The British press consists of several kinds of newspapers.
The national papers are the ones sold all over the country, with a large circulation, giving general news.
There are two main types of national papers - the "popular" papers and the "quality" papers. The popular papers are smaller in size (they are tabloid size), with lots of pictures, big headlines and short articles. They are easy to read and often contain little truthful information. They give much space to opinions. They usually have "human interest" stories - stories about ordinary people and events. Examples of this type of newspapers are "The Daily Mail". "The Sun", etc.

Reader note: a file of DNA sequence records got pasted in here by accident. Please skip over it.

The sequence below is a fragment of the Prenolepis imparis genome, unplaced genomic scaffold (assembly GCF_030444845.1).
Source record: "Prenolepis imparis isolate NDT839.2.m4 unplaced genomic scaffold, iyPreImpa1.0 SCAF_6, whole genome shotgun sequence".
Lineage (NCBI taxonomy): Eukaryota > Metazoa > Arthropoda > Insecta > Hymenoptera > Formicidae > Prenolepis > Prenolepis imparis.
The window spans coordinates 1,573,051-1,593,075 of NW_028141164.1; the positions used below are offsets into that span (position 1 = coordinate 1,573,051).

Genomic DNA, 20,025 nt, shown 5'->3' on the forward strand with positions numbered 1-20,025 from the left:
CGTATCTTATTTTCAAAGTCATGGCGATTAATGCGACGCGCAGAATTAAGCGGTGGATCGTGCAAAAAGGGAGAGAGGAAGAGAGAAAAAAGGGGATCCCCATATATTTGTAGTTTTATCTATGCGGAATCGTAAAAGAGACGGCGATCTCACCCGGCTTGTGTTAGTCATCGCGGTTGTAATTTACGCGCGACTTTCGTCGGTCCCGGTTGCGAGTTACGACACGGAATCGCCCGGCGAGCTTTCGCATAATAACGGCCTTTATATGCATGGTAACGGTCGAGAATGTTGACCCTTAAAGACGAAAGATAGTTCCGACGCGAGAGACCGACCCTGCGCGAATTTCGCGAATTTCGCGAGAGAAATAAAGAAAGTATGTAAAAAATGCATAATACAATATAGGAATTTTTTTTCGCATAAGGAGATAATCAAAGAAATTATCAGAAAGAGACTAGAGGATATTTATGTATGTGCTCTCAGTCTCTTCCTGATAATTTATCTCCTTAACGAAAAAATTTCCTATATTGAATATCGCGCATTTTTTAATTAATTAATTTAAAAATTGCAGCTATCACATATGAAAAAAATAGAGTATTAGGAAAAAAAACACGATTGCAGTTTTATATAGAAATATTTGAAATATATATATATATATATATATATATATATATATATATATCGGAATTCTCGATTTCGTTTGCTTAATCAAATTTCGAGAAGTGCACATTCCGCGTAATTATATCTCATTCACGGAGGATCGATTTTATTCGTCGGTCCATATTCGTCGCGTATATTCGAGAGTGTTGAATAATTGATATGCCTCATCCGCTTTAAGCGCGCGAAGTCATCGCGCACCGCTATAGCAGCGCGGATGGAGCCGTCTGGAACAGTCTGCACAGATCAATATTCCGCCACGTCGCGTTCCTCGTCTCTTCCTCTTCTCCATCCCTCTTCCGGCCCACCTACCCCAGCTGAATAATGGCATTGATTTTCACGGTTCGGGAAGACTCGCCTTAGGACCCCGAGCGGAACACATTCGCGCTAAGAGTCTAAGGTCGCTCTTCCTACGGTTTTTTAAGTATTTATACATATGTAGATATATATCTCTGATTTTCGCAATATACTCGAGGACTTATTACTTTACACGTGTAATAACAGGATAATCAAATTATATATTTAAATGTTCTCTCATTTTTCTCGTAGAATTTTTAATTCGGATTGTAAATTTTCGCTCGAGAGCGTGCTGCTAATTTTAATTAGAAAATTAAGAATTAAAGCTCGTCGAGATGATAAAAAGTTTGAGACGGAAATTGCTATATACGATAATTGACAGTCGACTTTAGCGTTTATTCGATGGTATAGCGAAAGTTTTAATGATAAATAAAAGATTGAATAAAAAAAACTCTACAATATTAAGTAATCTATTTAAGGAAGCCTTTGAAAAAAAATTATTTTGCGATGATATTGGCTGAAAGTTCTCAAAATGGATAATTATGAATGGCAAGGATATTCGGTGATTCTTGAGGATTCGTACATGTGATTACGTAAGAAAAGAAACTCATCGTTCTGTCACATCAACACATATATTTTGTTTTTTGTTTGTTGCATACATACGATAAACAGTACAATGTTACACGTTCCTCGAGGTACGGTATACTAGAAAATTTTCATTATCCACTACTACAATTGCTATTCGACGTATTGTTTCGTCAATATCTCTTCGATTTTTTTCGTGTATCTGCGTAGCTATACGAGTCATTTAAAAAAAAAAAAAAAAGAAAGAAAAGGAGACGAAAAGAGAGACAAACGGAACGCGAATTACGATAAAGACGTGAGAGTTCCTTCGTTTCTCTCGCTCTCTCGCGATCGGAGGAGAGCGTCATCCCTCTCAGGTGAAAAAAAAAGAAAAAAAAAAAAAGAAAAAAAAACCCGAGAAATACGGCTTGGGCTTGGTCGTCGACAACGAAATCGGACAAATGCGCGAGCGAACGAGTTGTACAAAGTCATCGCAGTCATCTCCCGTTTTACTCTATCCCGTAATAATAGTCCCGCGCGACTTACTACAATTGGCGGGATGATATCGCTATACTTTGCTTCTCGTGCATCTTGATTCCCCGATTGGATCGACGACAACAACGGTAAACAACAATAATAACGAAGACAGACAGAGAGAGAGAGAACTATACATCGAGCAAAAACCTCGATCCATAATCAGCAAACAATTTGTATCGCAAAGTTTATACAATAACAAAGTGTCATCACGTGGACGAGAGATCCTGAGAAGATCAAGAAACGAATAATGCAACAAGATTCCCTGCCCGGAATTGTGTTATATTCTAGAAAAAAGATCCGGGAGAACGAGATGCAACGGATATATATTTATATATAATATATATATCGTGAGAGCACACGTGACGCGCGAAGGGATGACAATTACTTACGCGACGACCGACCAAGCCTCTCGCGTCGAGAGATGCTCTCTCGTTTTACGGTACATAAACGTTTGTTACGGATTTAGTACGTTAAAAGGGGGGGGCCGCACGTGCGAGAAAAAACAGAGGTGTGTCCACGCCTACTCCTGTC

"Quality" papers appeal to the more serious reader, who wants to read about politics and foreign affairs. These papers such as "The Daily Telegraph", "The Guardian" are bigger in size (they are called "broad-sheets"), with longer articles and a wider coverage of events. They have different pages for home news, foreign affairs, features articles, fashion, business, sport and so on.
People in Britain buy more papers on Sunday than on weekdays. The Sunday papers have a higher circulation than the dailies. As with the dailies, there are both popular and quality Sunday newspapers. The quality ones have different sections and a colour magazine (usually full of advertisements).